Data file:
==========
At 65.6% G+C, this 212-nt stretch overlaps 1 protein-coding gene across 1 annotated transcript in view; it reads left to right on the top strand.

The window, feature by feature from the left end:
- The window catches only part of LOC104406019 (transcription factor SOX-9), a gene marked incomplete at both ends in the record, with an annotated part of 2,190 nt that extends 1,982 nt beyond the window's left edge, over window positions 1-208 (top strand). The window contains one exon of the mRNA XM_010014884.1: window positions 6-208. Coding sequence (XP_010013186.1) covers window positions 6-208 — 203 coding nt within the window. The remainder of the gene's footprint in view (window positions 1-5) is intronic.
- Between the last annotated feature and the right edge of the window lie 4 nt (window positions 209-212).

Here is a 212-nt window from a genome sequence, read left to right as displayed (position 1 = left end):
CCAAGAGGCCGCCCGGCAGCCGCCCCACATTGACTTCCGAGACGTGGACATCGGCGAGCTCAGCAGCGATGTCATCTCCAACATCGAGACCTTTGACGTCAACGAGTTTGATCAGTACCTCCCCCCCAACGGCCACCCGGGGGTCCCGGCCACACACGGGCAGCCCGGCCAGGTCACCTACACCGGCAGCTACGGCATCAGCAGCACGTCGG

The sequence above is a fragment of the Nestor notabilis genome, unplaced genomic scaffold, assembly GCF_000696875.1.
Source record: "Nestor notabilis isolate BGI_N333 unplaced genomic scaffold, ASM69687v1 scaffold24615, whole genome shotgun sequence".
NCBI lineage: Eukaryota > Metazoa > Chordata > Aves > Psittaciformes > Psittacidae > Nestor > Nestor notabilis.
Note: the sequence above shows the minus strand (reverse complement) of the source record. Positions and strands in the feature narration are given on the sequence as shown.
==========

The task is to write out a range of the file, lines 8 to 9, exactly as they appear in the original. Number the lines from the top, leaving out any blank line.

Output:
Source record: "Nestor notabilis isolate BGI_N333 unplaced genomic scaffold, ASM69687v1 scaffold24615, whole genome shotgun sequence".
NCBI lineage: Eukaryota > Metazoa > Chordata > Aves > Psittaciformes > Psittacidae > Nestor > Nestor notabilis.